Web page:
The Political Animal

The Barbaric Subjugation of Women


I once wrote, “The original, unredeemed social and political crime of human history is the displacement and genocidal destruction of aboriginal populations.” Yet there is something prior. We might call it first a human crime, though it transforms almost immediately into a social, then political crime. Unlike the crime against indigenous peoples it has its roots, though not a rationale, in evolutionary biology. Stories like these two from India this week only reinforce the commonplace that rape is not about sex, but power and violence.  Still, the particular characteristics of these events overwhelm with the sense of their physical and social monstrosity.

First, there is the case of the young woman gang raped on a bus.

As protests grew in India Saturday over the death of a young woman who was raped in Delhi this month by several men in a moving bus, police said her attackers would be charged with murder.

The charges came as government officials appealed for calm in the streets after the woman, a 23-year-old physiotherapy student, died early Saturday in a Singapore hospital. In a statement, Dr. Kelvin Loh, the chief executive of Mount Elizabeth Hospital in Singapore, said the woman died “peacefully.”

Indian police said Saturday that if convicted, the men could face the death penalty for the attack, which has served as a reminder of the dangerous conditions women face in India.

The woman, whose intestines were removed because of injuries caused by a metal rod used during the rape, has not been identified. She was flown to Singapore on Wednesday night after undergoing three abdominal operations at a local hospital. She had also suffered a major brain injury, cardiac arrest and infections of the lungs and abdomen. “She was courageous in fighting for her life for so long against the odds, but the trauma to her body was too severe for her to overcome,” Dr. Loh’s statement said.

One contemplates the circumstances that could bring disparate men together in an ad hoc group to attack another human being so brutally, confusing their barbarity with sexual acts. What must be the currents in a society, a cultural milieu, reinforced by what tenets of religion and tradition, that permit women to be so dehumanized in the vision of some men as to enable the men to behave in this way? To attack like the wildest animals attacking prey or natural threats?

Closer to home, behaviorally, is the story that soon followed, of the young victim of rape, encouraged to marry her attacker, who committed suicide in response.

A 17-year-old Indian girl who was gang-raped committed suicide after police pressured her to drop the case and marry one of her attackers, police and a relative said on Thursday.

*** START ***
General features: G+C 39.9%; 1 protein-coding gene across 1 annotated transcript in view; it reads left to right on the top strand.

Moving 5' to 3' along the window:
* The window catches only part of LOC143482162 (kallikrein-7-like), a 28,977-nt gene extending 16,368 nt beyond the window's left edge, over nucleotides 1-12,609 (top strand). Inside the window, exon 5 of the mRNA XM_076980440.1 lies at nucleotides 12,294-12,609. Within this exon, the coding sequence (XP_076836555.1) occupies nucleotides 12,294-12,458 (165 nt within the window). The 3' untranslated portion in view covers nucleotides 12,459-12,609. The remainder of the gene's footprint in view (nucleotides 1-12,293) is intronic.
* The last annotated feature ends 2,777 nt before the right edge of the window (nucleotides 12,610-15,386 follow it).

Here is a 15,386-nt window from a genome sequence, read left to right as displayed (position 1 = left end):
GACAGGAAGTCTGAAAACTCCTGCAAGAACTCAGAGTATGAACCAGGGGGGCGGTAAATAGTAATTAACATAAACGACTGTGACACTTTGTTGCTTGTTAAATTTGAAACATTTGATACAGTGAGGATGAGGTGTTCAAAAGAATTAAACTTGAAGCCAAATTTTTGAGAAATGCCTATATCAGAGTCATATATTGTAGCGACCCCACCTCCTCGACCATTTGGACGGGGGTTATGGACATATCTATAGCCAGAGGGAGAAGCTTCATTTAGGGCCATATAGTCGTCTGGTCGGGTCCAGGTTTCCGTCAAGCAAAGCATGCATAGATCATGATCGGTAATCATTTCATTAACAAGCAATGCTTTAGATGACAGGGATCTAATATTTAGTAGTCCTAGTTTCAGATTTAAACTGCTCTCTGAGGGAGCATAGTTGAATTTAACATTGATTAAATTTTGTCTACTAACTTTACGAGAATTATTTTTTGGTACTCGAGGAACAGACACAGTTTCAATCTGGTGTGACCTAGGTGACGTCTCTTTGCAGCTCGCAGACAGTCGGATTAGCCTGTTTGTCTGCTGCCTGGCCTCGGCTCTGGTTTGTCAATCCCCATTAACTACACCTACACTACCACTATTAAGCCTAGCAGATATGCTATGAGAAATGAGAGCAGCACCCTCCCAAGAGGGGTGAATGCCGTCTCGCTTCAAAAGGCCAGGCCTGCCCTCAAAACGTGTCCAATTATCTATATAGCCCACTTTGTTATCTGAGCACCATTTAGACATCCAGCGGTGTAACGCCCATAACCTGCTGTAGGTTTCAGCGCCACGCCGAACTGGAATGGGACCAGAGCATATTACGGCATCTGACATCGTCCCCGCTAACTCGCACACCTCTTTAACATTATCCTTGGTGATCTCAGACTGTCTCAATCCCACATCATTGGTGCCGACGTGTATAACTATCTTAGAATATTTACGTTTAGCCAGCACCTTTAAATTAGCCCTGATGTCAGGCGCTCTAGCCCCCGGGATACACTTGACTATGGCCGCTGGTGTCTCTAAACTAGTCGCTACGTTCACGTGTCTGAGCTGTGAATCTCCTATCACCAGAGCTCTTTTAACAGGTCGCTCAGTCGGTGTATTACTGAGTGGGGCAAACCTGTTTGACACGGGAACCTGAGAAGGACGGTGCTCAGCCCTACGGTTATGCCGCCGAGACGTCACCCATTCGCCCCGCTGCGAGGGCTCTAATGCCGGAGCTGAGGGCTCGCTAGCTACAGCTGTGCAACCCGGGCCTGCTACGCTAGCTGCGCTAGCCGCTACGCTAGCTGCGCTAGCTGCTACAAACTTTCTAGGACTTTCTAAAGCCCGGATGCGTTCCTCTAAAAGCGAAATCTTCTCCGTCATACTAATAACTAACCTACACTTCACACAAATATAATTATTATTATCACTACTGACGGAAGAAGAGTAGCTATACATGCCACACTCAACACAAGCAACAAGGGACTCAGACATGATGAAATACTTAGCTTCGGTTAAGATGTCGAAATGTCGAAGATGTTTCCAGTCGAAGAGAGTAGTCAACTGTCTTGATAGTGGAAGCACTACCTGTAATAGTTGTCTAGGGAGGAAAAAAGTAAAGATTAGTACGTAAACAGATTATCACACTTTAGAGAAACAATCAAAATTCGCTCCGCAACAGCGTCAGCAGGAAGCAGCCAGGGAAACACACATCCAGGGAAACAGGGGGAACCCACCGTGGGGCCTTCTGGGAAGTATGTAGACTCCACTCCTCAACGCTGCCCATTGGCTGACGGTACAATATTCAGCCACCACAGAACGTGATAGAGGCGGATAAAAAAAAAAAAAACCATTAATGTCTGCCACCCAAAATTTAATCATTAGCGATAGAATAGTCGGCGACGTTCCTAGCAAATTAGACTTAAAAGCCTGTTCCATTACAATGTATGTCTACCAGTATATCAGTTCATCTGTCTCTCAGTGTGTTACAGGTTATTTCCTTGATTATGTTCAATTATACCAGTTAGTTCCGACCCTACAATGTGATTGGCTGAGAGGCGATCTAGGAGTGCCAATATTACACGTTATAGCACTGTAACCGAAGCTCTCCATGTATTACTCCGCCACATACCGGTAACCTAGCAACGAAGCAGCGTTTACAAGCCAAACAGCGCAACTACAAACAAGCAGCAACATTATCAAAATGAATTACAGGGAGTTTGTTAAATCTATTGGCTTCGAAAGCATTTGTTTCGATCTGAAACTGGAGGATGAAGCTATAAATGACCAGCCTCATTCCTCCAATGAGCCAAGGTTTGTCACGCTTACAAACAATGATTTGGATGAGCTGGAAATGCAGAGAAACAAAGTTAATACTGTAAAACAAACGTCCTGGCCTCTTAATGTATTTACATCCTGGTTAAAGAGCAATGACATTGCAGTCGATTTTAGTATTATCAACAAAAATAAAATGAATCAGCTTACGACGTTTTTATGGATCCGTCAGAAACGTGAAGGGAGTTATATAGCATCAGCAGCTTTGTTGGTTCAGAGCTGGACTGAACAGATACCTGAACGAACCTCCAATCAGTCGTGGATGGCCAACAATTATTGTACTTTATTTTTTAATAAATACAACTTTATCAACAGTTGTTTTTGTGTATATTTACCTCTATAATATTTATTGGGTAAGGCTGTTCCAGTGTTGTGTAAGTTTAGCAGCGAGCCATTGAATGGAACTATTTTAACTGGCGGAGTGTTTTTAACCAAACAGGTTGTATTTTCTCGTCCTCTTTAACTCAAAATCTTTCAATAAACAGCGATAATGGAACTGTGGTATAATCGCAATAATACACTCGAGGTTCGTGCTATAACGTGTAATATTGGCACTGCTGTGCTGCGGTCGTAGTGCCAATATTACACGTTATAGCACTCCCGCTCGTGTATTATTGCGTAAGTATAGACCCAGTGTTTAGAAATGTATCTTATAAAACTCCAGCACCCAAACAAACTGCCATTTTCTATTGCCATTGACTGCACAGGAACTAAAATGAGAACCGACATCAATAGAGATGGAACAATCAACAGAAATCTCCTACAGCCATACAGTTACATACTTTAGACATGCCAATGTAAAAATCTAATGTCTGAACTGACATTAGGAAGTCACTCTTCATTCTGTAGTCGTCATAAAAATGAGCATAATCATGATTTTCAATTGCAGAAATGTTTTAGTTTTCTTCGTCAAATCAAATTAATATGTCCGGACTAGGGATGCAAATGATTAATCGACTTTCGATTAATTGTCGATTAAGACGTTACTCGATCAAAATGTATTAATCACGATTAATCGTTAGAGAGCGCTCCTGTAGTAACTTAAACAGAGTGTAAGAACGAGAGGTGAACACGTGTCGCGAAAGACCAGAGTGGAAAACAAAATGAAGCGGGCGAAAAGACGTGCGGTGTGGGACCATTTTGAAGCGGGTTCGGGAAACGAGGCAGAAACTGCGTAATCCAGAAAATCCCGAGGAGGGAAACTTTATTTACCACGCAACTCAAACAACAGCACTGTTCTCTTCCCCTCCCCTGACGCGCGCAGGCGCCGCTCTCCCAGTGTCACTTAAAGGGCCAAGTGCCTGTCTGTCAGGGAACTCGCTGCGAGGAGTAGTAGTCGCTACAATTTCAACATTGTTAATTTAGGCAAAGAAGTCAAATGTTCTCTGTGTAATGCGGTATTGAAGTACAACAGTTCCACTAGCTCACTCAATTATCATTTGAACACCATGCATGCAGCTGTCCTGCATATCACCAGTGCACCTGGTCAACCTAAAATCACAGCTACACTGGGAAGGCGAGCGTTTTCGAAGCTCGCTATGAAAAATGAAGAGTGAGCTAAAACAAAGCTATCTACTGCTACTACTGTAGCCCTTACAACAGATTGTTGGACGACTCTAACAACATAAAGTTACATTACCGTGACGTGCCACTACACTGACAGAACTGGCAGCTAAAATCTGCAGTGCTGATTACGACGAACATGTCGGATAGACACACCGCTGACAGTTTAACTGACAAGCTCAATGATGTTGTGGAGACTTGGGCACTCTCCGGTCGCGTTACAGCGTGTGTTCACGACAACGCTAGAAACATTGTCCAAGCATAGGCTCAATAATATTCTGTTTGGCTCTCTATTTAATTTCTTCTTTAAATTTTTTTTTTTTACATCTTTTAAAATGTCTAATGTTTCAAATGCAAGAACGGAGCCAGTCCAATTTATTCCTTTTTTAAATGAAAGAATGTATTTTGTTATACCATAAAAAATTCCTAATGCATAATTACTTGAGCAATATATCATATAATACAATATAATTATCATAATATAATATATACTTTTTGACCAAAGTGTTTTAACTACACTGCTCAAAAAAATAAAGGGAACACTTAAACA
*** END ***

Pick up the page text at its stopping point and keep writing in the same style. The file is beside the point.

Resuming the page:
Amid the ongoing uproar over the gang-rape of a student on a bus in New Delhi earlier this month, the latest case has again shone the spotlight on the police’s handling of sex crimes.

One police officer has been sacked and another suspended over their conduct after the assault during the festival of Diwali on November 13 in the Patiala region in the Punjab, according to officials.

The teenager was found dead on Wednesday night after swallowing poison.

Inspector General Paramjit Singh Gill said that the teenager had been “running from pillar to post to get her case registered” but officers failed to open a formal inquiry.

“One of the officers tried to convince her to withdraw the case,” Gill, the police chief for the area, told AFP.

Before her death, there had been no arrests over her case although three people were detained on Thursday. Two of them were her alleged male attackers and the third was a suspected woman accomplice.

The victim’s sister told Indian television that the teenager had been urged to either accept a cash settlement or marry one of her attackers.

“The police started pressuring her to either reach a financial settlement with her attackers or marry one of them,” her sister told the NDTV network.

One is compelled to contemplate the humanness of this young woman in the eyes of the policemen. They not only so dismiss the import of the crime as not to bring a case, but are so absent human empathy that they cannot begin to appreciate the psychic crime. The rape is like a petty theft to them, not a violation of a woman’s integral self.

When in the United States we hear the mockery by a Rush Limbaugh of a woman’s sexual nature and her right to control her sexuality and reproduction, when we see states manipulate law and regulation – in Kansas and Mississippi, for instance – to deny women, through denial of access, their constitutional right to abortions services, when GOP candidates for office speak of rape in the ignorant and  controlling manner that several did this election year, when religious traditions we are urged to respect for their Godliness, here, too, in the United States, continue to conceive and preach of marriage as a relationship in which a woman fulfills a subordinate role – then we know we are removed from these greater abuses by degree of development but not by nature of origin.